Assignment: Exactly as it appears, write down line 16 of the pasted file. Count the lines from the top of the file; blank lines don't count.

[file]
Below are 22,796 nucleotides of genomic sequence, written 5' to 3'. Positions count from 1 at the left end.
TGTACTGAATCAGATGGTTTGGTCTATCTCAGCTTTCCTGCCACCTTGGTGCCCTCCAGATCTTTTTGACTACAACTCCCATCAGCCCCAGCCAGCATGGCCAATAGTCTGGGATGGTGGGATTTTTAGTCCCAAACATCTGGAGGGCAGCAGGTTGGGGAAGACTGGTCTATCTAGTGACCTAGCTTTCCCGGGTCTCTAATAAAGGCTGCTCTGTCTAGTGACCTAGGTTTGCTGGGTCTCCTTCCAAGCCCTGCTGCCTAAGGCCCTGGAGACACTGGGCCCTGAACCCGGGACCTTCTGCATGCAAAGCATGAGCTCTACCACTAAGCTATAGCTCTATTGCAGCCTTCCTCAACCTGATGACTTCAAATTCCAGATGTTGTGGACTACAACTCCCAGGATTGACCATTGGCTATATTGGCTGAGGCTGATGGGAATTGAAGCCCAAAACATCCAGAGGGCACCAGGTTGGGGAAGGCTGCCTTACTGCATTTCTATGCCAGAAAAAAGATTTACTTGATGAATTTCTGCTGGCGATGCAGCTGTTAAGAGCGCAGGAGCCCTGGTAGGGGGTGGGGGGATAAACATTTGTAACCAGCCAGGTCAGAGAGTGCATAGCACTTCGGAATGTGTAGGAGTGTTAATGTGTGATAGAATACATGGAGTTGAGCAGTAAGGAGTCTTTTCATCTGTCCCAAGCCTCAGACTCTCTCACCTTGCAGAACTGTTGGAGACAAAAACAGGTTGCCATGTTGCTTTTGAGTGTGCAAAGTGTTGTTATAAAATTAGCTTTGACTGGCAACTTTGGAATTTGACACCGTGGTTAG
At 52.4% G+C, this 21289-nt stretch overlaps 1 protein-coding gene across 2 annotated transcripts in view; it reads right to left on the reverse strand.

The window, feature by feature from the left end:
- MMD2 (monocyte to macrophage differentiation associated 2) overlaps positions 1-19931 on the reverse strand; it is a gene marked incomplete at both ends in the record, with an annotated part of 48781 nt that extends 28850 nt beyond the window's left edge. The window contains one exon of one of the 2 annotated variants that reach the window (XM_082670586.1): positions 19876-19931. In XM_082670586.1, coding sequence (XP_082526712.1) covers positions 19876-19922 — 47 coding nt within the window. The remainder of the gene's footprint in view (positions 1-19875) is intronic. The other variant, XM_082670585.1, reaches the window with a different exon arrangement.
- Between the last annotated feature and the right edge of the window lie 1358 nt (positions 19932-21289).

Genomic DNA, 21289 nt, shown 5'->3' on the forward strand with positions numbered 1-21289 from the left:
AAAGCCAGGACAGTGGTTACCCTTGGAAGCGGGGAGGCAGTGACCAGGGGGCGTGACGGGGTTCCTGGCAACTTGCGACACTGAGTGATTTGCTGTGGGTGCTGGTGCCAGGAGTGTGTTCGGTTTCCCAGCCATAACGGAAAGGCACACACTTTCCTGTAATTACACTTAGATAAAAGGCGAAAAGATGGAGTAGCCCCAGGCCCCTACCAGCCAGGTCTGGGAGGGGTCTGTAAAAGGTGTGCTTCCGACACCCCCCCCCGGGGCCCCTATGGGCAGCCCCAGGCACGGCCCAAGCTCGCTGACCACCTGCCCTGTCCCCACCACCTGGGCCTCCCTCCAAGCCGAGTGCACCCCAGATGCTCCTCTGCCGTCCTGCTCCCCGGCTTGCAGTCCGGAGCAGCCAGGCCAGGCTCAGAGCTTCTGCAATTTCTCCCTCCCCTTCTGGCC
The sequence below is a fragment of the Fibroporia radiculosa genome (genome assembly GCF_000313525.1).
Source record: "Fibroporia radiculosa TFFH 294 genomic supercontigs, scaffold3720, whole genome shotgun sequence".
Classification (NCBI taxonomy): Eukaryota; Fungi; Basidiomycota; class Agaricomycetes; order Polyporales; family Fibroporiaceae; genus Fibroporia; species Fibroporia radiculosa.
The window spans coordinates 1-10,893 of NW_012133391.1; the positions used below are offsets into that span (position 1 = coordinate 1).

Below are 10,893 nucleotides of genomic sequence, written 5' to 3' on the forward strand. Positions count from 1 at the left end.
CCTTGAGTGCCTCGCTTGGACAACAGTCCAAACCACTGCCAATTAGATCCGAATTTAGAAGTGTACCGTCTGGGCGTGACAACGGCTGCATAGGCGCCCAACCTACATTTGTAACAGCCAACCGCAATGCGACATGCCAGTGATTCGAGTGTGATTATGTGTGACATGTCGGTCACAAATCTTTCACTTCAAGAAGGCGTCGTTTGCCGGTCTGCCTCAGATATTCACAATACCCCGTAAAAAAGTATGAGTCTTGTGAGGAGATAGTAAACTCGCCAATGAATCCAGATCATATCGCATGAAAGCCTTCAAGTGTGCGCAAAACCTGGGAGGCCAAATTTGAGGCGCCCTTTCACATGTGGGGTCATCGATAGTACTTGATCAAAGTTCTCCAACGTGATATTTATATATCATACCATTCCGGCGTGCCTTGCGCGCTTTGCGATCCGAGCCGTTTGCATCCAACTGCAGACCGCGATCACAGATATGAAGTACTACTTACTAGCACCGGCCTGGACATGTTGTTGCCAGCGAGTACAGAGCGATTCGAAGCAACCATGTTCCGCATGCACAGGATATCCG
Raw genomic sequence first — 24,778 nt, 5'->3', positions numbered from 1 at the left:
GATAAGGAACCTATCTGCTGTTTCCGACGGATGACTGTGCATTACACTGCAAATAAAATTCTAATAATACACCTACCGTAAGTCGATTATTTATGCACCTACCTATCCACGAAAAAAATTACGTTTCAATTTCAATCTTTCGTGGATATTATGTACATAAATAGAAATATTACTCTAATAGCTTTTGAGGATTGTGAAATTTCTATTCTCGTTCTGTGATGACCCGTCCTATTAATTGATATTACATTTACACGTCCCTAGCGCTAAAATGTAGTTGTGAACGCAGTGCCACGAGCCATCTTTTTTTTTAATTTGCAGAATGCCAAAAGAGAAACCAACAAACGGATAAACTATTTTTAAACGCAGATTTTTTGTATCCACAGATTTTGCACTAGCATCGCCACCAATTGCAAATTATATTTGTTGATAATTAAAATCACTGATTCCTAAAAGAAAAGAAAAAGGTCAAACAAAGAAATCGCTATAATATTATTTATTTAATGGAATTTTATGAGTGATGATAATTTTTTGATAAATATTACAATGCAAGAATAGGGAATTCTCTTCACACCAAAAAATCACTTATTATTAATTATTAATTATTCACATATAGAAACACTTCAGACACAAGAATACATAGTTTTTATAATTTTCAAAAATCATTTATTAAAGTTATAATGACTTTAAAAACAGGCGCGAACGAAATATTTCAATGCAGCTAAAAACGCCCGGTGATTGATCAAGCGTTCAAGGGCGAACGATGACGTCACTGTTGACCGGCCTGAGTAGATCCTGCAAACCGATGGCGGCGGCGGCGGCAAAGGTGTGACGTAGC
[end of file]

GATAAGGAACCTATCTGCTGTTTCCGACGGATGACTGTGCATTACACTGCAAATAAAATTCTAATAATACACCTACCGTAAGTCGATTATTTATGCACCTACCTATCCACGAAAAAAATTACGTTTCAATTTCAATCTTTCGTGGATATTATGTACATAAATAGAAATATTACTCTAATAGCTTTTGAGGATTGTGAAATTTCTATTCTCGTTCTGTGATGACCCGTCCTATTAATTGATATTACATTTACACGTCCCTAGCGCTAAAATGTAGTTGTGAACGCAGTGCCACGAGCCATCTTTTTTTTTAATTTGCAGAATGCCAAAAGAGAAACCAACAAACGGATAAACTATTTTTAAACGCAGATTTTTTGTATCCACAGATTTTGCACTAGCATCGCCACCAATTGCAAATTATATTTGTTGATAATTAAAATCACTGATTCCTAAAAGAAAAGAAAAAGGTCAAACAAAGAAATCGCTATAATATTATTTATTTAATGGAATTTTATGAGTGATGATAATTTTTTGATAAATATTACAATGCAAGAATAGGGAATTCTCTTCACACCAAAAAATCACTTATTATTAATTATTAATTATTCACATATAGAAACACTTCAGACACAAGAATACATAGTTTTTATAATTTTCAAAAATCATTTATTAAAGTTATAATGACTTTAAAAACAGGCGCGAACGAAATATTTCAATGCAGCTAAAAACGCCCGGTGATTGATCAAGCGTTCAAGGGCGAACGATGACGTCACTGTTGACCGGCCTGAGTAGATCCTGCAAACCGATGGCGGCGGCGGCGGCAAAGGTGTGACGTAGC